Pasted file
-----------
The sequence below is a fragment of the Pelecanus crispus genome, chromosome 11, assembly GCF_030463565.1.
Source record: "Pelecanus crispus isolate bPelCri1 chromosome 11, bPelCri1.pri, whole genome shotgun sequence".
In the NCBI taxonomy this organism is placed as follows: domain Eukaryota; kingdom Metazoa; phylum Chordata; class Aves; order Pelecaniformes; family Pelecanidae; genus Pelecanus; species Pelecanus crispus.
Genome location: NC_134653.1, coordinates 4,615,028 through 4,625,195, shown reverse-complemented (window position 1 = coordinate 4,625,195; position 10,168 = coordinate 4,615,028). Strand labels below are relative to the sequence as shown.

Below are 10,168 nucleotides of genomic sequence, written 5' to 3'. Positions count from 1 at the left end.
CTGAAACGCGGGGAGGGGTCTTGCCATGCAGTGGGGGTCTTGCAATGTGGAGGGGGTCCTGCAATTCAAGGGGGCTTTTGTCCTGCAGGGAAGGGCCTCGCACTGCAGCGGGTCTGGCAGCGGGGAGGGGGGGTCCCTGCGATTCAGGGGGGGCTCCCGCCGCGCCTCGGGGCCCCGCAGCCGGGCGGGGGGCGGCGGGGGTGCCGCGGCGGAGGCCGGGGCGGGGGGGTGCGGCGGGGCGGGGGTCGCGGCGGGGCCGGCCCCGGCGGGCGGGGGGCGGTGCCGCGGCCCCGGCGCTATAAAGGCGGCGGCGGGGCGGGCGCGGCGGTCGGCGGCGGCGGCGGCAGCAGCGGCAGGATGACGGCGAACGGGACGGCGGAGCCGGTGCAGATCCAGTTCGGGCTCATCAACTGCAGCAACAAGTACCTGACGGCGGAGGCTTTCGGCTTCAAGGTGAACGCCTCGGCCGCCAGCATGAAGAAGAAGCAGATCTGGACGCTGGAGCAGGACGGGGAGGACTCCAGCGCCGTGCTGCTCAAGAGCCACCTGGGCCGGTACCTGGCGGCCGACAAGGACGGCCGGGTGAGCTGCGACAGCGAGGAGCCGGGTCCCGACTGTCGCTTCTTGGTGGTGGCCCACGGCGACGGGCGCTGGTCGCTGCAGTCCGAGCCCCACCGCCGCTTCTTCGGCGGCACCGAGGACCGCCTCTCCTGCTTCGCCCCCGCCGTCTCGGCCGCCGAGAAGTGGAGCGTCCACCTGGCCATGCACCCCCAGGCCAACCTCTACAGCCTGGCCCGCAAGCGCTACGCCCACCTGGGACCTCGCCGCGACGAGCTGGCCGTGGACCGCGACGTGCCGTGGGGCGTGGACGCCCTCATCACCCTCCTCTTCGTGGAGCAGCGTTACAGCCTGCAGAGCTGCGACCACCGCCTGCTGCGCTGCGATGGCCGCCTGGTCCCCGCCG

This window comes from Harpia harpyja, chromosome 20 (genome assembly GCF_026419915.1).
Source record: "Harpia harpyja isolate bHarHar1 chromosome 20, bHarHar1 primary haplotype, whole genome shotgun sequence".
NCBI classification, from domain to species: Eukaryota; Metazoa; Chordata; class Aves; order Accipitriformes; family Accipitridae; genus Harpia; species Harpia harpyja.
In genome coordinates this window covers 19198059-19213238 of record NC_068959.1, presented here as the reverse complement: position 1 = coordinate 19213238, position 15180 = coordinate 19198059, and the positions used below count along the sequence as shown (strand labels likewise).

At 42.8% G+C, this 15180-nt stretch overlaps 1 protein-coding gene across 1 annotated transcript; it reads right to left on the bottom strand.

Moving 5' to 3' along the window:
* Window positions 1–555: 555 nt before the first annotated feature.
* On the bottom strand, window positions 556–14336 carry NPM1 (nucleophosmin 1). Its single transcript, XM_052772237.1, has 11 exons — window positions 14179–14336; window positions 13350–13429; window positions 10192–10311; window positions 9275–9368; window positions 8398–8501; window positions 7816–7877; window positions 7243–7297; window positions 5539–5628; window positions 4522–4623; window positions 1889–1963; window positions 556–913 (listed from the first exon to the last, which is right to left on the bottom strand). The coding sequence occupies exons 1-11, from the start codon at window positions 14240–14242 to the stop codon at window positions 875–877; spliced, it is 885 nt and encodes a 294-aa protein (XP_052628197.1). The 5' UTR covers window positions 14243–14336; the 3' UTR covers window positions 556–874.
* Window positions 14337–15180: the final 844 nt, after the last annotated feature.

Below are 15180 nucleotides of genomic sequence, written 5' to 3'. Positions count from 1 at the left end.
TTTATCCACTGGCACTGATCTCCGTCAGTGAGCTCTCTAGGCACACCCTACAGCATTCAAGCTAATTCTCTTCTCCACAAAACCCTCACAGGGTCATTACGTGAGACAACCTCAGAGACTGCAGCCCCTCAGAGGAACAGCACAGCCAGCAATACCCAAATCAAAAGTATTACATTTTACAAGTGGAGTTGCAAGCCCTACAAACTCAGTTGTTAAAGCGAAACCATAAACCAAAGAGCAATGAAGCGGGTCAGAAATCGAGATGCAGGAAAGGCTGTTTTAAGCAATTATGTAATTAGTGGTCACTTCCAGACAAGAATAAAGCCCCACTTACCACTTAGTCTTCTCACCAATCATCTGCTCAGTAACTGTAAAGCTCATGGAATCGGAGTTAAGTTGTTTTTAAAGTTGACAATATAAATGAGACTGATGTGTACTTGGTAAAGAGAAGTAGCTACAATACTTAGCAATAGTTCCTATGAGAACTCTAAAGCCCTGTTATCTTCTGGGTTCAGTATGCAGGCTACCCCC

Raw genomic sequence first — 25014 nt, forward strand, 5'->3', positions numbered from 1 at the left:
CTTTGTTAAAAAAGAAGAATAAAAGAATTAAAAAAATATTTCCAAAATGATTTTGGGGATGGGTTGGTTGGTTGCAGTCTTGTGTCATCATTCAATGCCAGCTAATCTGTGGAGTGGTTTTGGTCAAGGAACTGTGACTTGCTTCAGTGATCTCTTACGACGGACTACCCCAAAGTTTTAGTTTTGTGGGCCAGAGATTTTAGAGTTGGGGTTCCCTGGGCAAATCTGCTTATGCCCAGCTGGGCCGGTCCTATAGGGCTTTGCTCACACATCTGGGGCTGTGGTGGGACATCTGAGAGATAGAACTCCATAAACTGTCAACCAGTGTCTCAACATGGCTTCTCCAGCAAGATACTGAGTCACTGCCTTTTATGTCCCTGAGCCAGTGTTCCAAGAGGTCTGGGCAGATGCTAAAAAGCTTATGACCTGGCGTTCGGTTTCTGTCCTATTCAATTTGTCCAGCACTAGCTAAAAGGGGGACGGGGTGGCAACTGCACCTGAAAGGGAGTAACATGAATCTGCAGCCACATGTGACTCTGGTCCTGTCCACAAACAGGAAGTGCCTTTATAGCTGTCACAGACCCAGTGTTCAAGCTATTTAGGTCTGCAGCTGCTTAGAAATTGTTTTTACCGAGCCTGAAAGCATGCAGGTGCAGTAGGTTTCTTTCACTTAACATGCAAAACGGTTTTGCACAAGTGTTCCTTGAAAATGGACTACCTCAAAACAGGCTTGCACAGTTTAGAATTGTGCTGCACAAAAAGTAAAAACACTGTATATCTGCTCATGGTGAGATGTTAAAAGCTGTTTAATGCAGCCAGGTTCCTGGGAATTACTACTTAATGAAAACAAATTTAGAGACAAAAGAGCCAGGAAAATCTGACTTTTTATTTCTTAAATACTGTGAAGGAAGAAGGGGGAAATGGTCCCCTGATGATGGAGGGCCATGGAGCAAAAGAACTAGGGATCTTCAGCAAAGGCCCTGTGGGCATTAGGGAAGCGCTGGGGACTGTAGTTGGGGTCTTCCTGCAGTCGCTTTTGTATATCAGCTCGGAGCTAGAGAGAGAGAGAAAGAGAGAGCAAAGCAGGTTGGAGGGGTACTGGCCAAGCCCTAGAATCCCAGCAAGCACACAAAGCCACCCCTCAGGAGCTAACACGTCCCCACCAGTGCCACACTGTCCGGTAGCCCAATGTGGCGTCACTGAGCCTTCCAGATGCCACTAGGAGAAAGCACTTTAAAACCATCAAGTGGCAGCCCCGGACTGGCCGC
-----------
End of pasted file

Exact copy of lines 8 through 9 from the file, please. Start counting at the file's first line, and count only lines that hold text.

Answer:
Source record: "Harpia harpyja isolate bHarHar1 chromosome 20, bHarHar1 primary haplotype, whole genome shotgun sequence".
NCBI classification, from domain to species: Eukaryota; Metazoa; Chordata; class Aves; order Accipitriformes; family Accipitridae; genus Harpia; species Harpia harpyja.